Plot twist – the story is told in flashbacks.
Initially drawn in by one of my favourite actresses, Ruth Wilson, I had quite high expectations for The Affair, as Ruth is one to only settle for the (best) and most compelling roles, nothing less. And she doesn’t half deliver – certainly one of the most heartfelt and enthralling performance’s of her career! I love dramas that surprise me with intriguing methods of storytelling as well as hidden depths. Showtime’s The Affair sounded like a mundane idea on the surface, so I was exceptionally pleased everything was elevated by a strong narrative and excellent performances. If anything, my expectations were exceeded.
I don’t want to reveal too much of the plot. Most of the enjoyment of the show is just letting the narrative work its magic as we learn more and more about the characters and their lives. Noah (Dominic West) is a writer living in New York with his wife, Helen, and their four children. To say the least, he is certainly living the ‘American dream’. He experiences a hint of frustration in his life regarding his under achievement. Alison (Ruth Wilson) is a married waitress who works at a small diner; having lost a child, is trying to cope with her loss. After reading my short description, you may assume that The Affair has a cliché narrative about two adults with complicated lives that come across one another. Well, you couldn’t be more wrong. This show is not just about them.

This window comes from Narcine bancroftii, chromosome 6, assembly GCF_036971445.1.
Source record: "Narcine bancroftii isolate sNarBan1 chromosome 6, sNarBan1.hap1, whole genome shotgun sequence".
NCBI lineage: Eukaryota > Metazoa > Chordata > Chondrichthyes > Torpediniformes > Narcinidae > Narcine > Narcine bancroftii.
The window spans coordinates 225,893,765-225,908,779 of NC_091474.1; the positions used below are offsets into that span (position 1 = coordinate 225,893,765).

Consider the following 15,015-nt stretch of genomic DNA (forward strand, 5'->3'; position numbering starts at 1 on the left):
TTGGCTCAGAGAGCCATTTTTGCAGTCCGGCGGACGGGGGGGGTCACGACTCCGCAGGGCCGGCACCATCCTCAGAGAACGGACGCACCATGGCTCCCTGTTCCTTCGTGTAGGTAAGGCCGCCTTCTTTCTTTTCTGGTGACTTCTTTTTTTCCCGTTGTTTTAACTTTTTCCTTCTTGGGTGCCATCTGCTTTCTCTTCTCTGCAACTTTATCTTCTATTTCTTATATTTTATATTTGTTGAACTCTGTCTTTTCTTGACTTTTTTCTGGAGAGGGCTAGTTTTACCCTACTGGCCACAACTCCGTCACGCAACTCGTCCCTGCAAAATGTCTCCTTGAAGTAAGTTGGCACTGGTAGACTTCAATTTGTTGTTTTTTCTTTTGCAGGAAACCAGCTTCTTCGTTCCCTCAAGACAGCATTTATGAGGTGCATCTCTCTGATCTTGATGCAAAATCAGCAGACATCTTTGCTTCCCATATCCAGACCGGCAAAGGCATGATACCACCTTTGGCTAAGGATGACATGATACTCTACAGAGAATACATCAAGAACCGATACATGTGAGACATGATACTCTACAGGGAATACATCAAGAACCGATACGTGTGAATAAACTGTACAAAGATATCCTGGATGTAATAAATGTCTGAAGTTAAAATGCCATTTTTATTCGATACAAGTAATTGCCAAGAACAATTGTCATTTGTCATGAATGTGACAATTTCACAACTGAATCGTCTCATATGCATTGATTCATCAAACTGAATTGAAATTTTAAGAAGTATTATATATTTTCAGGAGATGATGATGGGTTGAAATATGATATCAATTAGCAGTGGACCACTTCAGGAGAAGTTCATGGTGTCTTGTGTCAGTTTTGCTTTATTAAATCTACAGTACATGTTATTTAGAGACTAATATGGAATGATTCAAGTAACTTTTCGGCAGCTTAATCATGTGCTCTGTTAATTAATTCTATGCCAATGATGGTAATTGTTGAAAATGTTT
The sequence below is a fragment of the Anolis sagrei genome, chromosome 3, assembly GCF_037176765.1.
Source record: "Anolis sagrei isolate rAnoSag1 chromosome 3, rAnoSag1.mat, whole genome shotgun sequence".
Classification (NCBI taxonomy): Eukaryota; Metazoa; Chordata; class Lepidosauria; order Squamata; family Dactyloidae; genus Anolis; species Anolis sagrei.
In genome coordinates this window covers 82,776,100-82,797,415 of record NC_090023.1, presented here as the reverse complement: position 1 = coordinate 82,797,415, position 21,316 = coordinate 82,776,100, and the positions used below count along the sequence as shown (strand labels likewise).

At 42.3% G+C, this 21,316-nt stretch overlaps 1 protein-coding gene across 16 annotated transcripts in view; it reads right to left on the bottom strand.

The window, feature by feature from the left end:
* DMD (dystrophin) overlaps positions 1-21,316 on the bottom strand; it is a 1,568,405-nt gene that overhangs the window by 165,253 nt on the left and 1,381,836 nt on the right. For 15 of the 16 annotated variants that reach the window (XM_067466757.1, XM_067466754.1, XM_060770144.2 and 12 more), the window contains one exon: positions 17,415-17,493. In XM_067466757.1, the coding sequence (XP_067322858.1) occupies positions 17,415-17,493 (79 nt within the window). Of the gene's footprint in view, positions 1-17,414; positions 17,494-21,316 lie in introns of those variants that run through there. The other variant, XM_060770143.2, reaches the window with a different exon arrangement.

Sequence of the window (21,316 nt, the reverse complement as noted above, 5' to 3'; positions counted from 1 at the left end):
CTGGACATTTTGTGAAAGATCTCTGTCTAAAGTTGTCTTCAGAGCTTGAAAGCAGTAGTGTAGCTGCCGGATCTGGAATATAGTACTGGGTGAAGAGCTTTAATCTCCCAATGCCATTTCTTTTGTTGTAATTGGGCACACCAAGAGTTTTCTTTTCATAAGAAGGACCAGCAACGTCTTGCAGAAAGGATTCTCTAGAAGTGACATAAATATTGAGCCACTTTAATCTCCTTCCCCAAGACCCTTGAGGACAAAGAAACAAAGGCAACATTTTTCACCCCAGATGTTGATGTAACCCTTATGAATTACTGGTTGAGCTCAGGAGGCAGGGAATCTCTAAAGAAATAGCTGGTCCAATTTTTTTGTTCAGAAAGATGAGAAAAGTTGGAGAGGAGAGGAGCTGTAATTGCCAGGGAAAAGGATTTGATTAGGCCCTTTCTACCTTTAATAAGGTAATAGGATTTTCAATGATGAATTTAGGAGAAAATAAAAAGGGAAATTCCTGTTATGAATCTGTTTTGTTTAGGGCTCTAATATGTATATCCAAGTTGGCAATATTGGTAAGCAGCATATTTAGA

To begin with, we find out that a crime has taken place, the result being; someone has died. Alison and Noah are introduced at the police station being interviewed by a detective eager to solve the case. Each of them tell their version of the events, and the details change. In fact, at times, they provide alibis which differ. One of them is lying. Or perhaps both of them are telling the truth…their truth. The question is, Who should you believe?
The protagonists become unreliable witnesses of their own lives. Each episode is told in two parts, the first Noah’s, the second Alison’s, and we witness the same scenes told from two different perspectives and follow-ups which to me, is absolutely fascinating. Whether The Affair can sustain it’s first season’s quality is another question, but I’m hopeful.